Every year, my dad and I would start dreaming about what style and shape to cut, design, and paint my car. We would shoot for the most aerodynamic, stylistic, and awe-inspiring design that would still be allowed in the races (there were, of course, weight and size restrictions!). One year was a “hot dog” design that almost took home the gold, while another year was a failed attempt at a Camaro convertible with a spoiler.
We would start the project most years by planning, blueprinting, and marking the rectangular block of wood with cut marks in pencil (did I mention my dad’s an engineer?). Only after planning, sanding, cutting, and sanding some more could we even begin to think about putting on the cool pewter attachments—engine blocks, headers, and so on. Finally, after letting glue dry, sanding once more, and then waiting a few more days, we would apply the paint to the finished product.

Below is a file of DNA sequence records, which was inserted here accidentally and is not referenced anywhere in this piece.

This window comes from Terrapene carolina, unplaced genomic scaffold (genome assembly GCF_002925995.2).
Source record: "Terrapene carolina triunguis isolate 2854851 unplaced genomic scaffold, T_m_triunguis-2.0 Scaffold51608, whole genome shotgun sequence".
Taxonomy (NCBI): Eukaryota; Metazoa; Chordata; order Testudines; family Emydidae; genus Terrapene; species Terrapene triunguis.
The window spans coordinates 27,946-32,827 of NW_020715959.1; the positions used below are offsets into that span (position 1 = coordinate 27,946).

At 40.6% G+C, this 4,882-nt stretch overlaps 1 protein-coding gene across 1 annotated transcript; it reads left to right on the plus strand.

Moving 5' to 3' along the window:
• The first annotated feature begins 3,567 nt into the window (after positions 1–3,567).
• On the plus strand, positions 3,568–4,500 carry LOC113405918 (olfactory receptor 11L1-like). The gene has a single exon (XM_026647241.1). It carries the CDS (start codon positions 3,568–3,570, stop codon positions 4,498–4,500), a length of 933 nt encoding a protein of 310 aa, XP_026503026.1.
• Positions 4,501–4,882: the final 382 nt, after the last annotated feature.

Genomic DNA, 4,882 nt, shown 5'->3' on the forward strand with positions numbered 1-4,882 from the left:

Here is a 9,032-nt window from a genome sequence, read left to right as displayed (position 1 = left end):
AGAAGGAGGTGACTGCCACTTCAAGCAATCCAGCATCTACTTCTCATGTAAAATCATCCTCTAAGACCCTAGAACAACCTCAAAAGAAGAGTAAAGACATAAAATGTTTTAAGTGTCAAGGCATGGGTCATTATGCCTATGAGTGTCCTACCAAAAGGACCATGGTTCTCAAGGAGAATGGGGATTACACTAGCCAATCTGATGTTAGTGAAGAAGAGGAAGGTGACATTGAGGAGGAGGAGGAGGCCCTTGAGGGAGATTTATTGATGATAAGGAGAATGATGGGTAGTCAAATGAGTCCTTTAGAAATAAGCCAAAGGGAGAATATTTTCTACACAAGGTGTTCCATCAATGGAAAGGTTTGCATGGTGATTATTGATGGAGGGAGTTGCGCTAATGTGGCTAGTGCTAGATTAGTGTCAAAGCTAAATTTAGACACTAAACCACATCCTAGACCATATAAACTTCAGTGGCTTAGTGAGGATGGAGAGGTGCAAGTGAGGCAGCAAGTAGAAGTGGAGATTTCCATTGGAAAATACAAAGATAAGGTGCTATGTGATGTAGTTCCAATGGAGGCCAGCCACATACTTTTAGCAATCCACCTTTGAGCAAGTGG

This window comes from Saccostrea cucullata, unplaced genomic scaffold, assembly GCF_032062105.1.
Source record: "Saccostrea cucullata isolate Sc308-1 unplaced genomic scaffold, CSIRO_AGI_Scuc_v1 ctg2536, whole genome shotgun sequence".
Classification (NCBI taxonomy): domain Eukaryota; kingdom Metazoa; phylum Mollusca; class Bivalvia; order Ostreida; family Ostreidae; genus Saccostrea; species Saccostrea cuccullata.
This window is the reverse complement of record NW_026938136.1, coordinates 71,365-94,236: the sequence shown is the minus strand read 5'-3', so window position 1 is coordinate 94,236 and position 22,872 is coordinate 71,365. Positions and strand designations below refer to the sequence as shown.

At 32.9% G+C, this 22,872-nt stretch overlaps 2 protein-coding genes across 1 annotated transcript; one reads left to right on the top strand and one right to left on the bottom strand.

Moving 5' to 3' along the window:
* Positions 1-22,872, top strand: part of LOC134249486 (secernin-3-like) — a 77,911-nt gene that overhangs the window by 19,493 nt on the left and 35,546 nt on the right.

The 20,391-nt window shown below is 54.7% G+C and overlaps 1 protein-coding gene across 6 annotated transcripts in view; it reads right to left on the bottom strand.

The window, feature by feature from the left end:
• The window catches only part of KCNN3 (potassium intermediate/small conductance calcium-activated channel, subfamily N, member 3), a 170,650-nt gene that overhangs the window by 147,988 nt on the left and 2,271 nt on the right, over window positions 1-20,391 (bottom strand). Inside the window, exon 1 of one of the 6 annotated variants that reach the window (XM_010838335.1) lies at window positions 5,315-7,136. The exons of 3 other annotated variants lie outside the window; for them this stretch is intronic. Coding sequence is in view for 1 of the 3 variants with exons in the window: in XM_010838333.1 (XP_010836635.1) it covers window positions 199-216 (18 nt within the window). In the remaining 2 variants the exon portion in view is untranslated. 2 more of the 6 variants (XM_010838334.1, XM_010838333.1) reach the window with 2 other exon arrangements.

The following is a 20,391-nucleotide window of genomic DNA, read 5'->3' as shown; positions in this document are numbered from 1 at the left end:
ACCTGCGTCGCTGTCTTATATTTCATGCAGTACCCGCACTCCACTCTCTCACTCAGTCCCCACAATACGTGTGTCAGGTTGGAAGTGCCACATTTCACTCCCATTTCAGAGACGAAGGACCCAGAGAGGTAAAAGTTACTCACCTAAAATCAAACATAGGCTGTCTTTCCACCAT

With me as Creative Director and Dad as Chief Technical Officer and Director of Engineering, the product, no matter how poorly it actually performed in the races, would be something prized and rewarding for both of us—it was something we would, literally, “brush off” when we’d finish, take it inside to show Mom, and then put on the trophy shelf after it had served on the racetrack.
One year was different, though. Dad was either out of town during the initial months leading up to the Derby, or I’d just decided I was old enough to get started myself. I had my wood block, access to power tools, and plenty of sandpaper.
Rather than waste time with the planning, creative process, and initial sanding, I decided to jump in get started making my dream car. I’d also decided to start about a week before the competition.